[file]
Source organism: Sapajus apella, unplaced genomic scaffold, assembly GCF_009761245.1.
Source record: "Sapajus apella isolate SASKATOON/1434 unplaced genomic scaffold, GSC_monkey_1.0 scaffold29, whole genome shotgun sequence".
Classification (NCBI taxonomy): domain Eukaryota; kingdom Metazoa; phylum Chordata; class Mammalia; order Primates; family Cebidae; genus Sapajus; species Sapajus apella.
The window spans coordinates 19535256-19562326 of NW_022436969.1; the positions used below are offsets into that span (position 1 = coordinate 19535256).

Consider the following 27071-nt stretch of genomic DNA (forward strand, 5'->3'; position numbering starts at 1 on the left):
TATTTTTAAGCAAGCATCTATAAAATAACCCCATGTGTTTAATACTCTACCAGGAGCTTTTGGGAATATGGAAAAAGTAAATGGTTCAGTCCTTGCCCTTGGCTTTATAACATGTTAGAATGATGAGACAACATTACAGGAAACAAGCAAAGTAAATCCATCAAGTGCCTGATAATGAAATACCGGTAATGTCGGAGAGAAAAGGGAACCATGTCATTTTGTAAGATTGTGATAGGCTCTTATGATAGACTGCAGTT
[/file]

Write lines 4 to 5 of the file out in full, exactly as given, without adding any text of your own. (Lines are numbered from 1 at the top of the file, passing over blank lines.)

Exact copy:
The window spans coordinates 19535256-19562326 of NW_022436969.1; the positions used below are offsets into that span (position 1 = coordinate 19535256).

Consider the following 27071-nt stretch of genomic DNA (forward strand, 5'->3'; position numbering starts at 1 on the left):